Villavicencio, 59, was a conservative and former member of Ecuador's National Assembly. During his tenure, he was a vocal critic of corruption and organized crime. He was assassinated on Wednesday, Aug. 9, while walking to his car from a campaign rally in the capital of Quito.
Nine other people were injured during the assassination, including three police officers and a candidate for the National Assembly. A suspected gunman also died of wounds sustained during a brief exchange of gunfire with the Ecuadorian police.
During his tenure as a legislator and when he was a journalist, Villavicencio had railed relentlessly against graft and corruption. He also pledged to take the fight directly to Ecuador's drug gangs if elected president.
In response to the assassination, Lasso declared a 60-day nationwide state of emergency to bring down the levels of drug-fueled violence in the country. The declaration curtails certain civil liberties such as freedom of movement and assembly.
"The armed forces as of this moment are mobilized throughout the national territory to guarantee the security of citizens, the tranquility of the country and the free and democratic elections of Aug. 20," said Lasso.
Villavicencio's rivals for the presidential election have all suspended their campaigns following the assassination. Lasso, who described the assassination as a "political crime," also declared three days of national mourning and said the Aug. 20 election will proceed as planned.
"We aren't going to hand over power and the democratic institutions to organized crime," said Lasso. "The elections aren't going to be suspended."
The presidential candidates are set to resume campaigning sometime after the national period of mourning.
Authorities claim that the six suspects arrested right after the assassination are Colombians who are part of a drug trafficking criminal organization. A high-ranking police official noted that some of the Colombian suspects already had criminal records in Ecuador and had also committed crimes in Colombia, where the trade in cocaine continues to flourish. (Related: Cocaine-producing giant Colombia seeks to DECRIMINALIZE the drug.)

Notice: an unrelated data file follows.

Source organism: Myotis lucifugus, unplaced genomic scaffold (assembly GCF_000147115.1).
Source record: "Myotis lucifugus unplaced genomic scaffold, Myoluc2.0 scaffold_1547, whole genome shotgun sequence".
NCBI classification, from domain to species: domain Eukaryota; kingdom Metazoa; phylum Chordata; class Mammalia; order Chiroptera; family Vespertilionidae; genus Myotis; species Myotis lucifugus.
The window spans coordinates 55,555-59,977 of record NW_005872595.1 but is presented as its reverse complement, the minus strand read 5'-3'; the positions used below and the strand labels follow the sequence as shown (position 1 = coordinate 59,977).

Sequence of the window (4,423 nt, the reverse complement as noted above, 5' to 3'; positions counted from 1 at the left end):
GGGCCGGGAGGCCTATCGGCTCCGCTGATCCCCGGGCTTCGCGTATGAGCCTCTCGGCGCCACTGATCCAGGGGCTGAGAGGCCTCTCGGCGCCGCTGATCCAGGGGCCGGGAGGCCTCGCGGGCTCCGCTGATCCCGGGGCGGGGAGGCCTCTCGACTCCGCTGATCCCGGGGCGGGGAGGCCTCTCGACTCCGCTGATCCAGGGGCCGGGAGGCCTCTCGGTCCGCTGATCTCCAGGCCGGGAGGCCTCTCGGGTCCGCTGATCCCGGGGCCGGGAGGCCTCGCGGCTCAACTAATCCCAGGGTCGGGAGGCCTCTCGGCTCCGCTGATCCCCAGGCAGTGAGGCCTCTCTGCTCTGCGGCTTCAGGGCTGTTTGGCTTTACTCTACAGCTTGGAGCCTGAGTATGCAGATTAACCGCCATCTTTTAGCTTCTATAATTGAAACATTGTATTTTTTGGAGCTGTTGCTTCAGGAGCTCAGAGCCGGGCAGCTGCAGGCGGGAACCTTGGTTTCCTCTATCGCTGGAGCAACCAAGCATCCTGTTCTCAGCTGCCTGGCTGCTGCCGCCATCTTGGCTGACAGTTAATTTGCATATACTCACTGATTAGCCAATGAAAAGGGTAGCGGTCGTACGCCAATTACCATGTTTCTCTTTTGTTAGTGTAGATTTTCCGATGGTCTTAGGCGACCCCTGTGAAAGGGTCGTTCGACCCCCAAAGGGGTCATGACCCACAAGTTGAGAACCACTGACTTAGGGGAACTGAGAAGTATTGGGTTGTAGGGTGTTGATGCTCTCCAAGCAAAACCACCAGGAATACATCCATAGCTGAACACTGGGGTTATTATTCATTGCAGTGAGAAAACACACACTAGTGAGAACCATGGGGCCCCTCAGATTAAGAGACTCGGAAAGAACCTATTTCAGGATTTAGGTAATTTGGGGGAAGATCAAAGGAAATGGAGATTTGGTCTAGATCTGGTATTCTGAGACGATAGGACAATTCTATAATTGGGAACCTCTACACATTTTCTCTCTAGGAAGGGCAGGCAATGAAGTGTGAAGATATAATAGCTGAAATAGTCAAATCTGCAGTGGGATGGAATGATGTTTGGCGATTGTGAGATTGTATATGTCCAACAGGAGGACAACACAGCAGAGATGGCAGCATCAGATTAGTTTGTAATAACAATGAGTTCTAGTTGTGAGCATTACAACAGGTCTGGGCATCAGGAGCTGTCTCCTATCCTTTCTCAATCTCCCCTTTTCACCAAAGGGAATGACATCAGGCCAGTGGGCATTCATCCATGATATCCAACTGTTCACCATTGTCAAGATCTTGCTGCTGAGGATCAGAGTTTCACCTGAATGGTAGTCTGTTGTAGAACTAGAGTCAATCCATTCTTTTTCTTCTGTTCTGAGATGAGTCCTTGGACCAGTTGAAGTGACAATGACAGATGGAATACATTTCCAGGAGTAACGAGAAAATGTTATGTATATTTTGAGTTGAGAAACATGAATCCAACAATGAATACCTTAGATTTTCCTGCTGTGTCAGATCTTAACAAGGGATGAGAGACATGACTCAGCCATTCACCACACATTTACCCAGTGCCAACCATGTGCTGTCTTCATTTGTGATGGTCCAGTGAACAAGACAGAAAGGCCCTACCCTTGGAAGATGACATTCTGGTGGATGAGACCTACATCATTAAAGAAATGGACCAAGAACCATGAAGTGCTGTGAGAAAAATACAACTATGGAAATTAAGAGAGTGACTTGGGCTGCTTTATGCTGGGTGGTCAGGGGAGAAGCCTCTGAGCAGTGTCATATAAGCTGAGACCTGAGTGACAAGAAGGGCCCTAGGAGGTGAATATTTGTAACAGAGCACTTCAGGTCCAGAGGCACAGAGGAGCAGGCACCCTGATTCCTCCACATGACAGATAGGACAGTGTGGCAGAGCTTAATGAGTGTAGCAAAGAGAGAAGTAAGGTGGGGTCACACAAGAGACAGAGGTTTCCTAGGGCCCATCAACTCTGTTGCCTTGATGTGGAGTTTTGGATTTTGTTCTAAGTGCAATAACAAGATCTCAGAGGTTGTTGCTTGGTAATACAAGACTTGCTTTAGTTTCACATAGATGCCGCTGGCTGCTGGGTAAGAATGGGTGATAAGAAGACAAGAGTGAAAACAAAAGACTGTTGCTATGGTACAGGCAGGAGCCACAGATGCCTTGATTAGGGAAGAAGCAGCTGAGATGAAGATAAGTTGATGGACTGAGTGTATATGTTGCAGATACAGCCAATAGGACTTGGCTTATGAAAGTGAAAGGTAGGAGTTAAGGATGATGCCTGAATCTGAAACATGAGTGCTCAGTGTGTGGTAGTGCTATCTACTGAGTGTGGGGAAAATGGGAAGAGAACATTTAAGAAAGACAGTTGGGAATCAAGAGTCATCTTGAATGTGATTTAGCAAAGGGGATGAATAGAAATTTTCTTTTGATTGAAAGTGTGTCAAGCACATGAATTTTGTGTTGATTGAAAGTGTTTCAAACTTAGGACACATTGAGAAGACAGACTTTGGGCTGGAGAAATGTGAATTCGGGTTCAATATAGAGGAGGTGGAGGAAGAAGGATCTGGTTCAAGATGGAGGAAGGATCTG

"They are part of organized crime," said the official. "They are connected to drug trafficking and other crimes."
Ecuadorian authorities are currently pursuing the "intellectual authors" of the assassination.
The involvement of Colombian nationals has drawn comparisons to the 2021 assassination of Haitian President Jovenel Moise, whose home was invaded by a group including at least 26 Colombians and two Haitian-Americans, killing him and injuring his wife.
Villavicencio's death has also drawn comparisons to the 1989 assassination of Colombian presidential candidate Luis Carlos Galan, who had drawn the ire of notorious drug kingpin Pablo Escobar after he campaigned on pledges to extradite drug traffickers to the United States. Escobar's henchmen, in cooperation with corrupt security officials, later assassinated Galan.
Days before his assassination, Villavicencio made multiple references to a criminal organization known as Los Choneros, a drug trafficking organization with origins dating back to the late 1990s in the coastal city of Manta. Los Choneros is regarded as one of the most powerful criminal organizations in Ecuador and is known to work with the extremely powerful Mexican Sinaloa Cartel to traffic cocaine to the United States.
It is still unclear whether Los Choneros was responsible for the assassination. At least one other group known as Los Lobos (The Wolves) has posted a video on Twitter with masked members claiming responsibility for the killing. Another video posted by unmasked Los Lobos members refuted this first statement and claimed that the gang was not involved.
In one of his last interviews, he accused authorities of not doing enough to deal with the recent crime wave gripping Ecuador. Villavicencio even spoke of threats made against him personally by a criminal nicknamed Fito. The man reportedly sent intimidating messages to him.
"If I continue mentioning Fito and Los Choneros, they will break me," he said. But Villavicencio refused to be blackmailed. "Here I am, I am showing my face, I am not afraid of them."
In his last speech, mere minutes before his assassination, Antonio Lopez, Villavicencio's campaign director, recalled the candidate telling his supporters that he was proud to be hated by criminals. Villavicencio then reiterated his promise to go after criminals and said that if elected he would give gangs 90 days to hand over all of their weapons before he goes after them.
"Democracy has been gunned down and the fight against corruption has been mutilated," said Lopez. "His biggest fight was to combat the narcopolitics."
Watch this short clip featuring the moment when Ecuadorian presidential candidate Fernando Villavicencio was assassinated.